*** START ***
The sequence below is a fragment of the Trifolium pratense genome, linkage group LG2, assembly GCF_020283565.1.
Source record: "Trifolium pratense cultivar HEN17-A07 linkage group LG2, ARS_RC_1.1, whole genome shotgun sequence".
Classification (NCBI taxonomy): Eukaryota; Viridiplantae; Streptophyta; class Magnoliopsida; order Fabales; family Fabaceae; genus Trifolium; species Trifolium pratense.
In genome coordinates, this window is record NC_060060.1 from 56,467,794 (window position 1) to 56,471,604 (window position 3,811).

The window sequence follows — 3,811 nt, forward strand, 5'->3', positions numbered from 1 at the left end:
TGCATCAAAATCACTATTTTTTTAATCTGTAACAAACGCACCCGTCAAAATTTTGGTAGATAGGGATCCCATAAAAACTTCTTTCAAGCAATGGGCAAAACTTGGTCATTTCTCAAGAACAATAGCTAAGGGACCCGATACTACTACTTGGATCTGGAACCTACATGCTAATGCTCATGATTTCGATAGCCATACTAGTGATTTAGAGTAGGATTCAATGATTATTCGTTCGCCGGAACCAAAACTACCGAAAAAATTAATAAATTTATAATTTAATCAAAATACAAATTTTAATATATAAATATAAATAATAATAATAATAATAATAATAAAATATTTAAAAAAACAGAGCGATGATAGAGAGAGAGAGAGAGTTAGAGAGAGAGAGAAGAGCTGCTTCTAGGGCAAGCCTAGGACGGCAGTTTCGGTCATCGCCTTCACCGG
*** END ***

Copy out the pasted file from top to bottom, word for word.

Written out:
The sequence below is a fragment of the Trifolium pratense genome, linkage group LG2, assembly GCF_020283565.1.
Source record: "Trifolium pratense cultivar HEN17-A07 linkage group LG2, ARS_RC_1.1, whole genome shotgun sequence".
Classification (NCBI taxonomy): Eukaryota; Viridiplantae; Streptophyta; class Magnoliopsida; order Fabales; family Fabaceae; genus Trifolium; species Trifolium pratense.
In genome coordinates, this window is record NC_060060.1 from 56,467,794 (window position 1) to 56,471,604 (window position 3,811).

The window sequence follows — 3,811 nt, forward strand, 5'->3', positions numbered from 1 at the left end:
TGCATCAAAATCACTATTTTTTTAATCTGTAACAAACGCACCCGTCAAAATTTTGGTAGATAGGGATCCCATAAAAACTTCTTTCAAGCAATGGGCAAAACTTGGTCATTTCTCAAGAACAATAGCTAAGGGACCCGATACTACTACTTGGATCTGGAACCTACATGCTAATGCTCATGATTTCGATAGCCATACTAGTGATTTAGAGTAGGATTCAATGATTATTCGTTCGCCGGAACCAAAACTACCGAAAAAATTAATAAATTTATAATTTAATCAAAATACAAATTTTAATATATAAATATAAATAATAATAATAATAATAATAATAAAATATTTAAAAAAACAGAGCGATGATAGAGAGAGAGAGAGAGTTAGAGAGAGAGAGAAGAGCTGCTTCTAGGGCAAGCCTAGGACGGCAGTTTCGGTCATCGCCTTCACCGG